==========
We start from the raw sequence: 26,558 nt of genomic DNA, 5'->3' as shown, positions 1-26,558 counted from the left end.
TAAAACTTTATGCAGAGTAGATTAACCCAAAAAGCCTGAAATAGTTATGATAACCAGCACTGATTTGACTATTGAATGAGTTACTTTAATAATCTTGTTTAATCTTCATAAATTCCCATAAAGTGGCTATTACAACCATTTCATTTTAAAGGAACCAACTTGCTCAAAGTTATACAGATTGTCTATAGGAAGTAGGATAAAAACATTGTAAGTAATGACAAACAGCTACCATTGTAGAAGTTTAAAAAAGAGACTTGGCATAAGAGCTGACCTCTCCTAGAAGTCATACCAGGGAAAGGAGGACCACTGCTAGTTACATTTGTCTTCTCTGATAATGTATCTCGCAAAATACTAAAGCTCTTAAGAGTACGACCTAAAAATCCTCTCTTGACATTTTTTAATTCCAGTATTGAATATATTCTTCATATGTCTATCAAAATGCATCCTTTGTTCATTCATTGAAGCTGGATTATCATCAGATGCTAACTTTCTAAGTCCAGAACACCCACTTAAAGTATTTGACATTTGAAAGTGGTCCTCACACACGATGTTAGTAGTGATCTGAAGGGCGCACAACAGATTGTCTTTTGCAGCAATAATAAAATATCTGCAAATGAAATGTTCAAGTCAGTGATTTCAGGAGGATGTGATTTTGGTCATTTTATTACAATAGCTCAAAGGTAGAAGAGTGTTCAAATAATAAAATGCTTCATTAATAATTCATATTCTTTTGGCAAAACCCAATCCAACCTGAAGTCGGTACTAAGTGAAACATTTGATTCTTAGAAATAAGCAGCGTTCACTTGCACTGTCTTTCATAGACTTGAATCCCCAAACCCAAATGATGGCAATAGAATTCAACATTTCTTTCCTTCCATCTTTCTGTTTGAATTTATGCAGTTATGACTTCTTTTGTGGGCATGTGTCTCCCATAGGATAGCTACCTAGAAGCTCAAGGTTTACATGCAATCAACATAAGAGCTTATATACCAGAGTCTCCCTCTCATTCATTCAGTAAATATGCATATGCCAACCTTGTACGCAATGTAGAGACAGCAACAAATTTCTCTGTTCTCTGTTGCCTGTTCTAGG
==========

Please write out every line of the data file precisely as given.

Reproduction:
We start from the raw sequence: 26,558 nt of genomic DNA, 5'->3' as shown, positions 1-26,558 counted from the left end.
TAAAACTTTATGCAGAGTAGATTAACCCAAAAAGCCTGAAATAGTTATGATAACCAGCACTGATTTGACTATTGAATGAGTTACTTTAATAATCTTGTTTAATCTTCATAAATTCCCATAAAGTGGCTATTACAACCATTTCATTTTAAAGGAACCAACTTGCTCAAAGTTATACAGATTGTCTATAGGAAGTAGGATAAAAACATTGTAAGTAATGACAAACAGCTACCATTGTAGAAGTTTAAAAAAGAGACTTGGCATAAGAGCTGACCTCTCCTAGAAGTCATACCAGGGAAAGGAGGACCACTGCTAGTTACATTTGTCTTCTCTGATAATGTATCTCGCAAAATACTAAAGCTCTTAAGAGTACGACCTAAAAATCCTCTCTTGACATTTTTTAATTCCAGTATTGAATATATTCTTCATATGTCTATCAAAATGCATCCTTTGTTCATTCATTGAAGCTGGATTATCATCAGATGCTAACTTTCTAAGTCCAGAACACCCACTTAAAGTATTTGACATTTGAAAGTGGTCCTCACACACGATGTTAGTAGTGATCTGAAGGGCGCACAACAGATTGTCTTTTGCAGCAATAATAAAATATCTGCAAATGAAATGTTCAAGTCAGTGATTTCAGGAGGATGTGATTTTGGTCATTTTATTACAATAGCTCAAAGGTAGAAGAGTGTTCAAATAATAAAATGCTTCATTAATAATTCATATTCTTTTGGCAAAACCCAATCCAACCTGAAGTCGGTACTAAGTGAAACATTTGATTCTTAGAAATAAGCAGCGTTCACTTGCACTGTCTTTCATAGACTTGAATCCCCAAACCCAAATGATGGCAATAGAATTCAACATTTCTTTCCTTCCATCTTTCTGTTTGAATTTATGCAGTTATGACTTCTTTTGTGGGCATGTGTCTCCCATAGGATAGCTACCTAGAAGCTCAAGGTTTACATGCAATCAACATAAGAGCTTATATACCAGAGTCTCCCTCTCATTCATTCAGTAAATATGCATATGCCAACCTTGTACGCAATGTAGAGACAGCAACAAATTTCTCTGTTCTCTGTTGCCTGTTCTAGG